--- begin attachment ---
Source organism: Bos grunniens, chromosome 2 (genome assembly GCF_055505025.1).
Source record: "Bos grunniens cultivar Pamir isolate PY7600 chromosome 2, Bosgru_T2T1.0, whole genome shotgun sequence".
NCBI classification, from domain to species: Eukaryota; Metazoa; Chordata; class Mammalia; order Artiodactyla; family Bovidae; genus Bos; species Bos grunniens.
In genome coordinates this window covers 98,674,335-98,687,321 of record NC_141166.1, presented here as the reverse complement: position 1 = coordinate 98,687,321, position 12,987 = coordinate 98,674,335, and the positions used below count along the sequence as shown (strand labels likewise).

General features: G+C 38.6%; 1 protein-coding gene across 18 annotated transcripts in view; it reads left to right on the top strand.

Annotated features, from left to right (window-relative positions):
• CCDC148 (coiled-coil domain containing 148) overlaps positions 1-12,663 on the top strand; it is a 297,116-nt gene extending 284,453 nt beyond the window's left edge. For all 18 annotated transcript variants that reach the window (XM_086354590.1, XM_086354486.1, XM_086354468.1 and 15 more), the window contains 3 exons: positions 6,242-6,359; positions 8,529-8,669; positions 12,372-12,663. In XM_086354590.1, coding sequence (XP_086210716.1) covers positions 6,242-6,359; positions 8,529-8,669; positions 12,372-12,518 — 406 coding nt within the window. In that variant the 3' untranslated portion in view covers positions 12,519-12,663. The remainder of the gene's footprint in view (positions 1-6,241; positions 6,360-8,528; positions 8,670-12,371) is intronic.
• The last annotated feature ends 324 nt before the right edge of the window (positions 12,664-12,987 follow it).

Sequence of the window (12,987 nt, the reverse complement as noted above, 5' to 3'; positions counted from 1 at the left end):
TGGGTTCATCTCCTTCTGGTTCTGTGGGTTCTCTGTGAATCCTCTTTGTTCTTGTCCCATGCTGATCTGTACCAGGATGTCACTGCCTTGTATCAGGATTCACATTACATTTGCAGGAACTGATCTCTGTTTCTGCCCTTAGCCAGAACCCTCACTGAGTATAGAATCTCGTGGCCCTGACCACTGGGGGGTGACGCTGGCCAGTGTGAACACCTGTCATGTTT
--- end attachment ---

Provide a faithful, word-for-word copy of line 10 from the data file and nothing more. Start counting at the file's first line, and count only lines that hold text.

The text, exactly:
TGGGTTCATCTCCTTCTGGTTCTGTGGGTTCTCTGTGAATCCTCTTTGTTCTTGTCCCATGCTGATCTGTACCAGGATGTCACTGCCTTGTATCAGGATTCACATTACATTTGCAGGAACTGATCTCTGTTTCTGCCCTTAGCCAGAACCCTCACTGAGTATAGAATCTCGTGGCCCTGACCACTGGGGGGTGACGCTGGCCAGTGTGAACACCTGTCATGTTT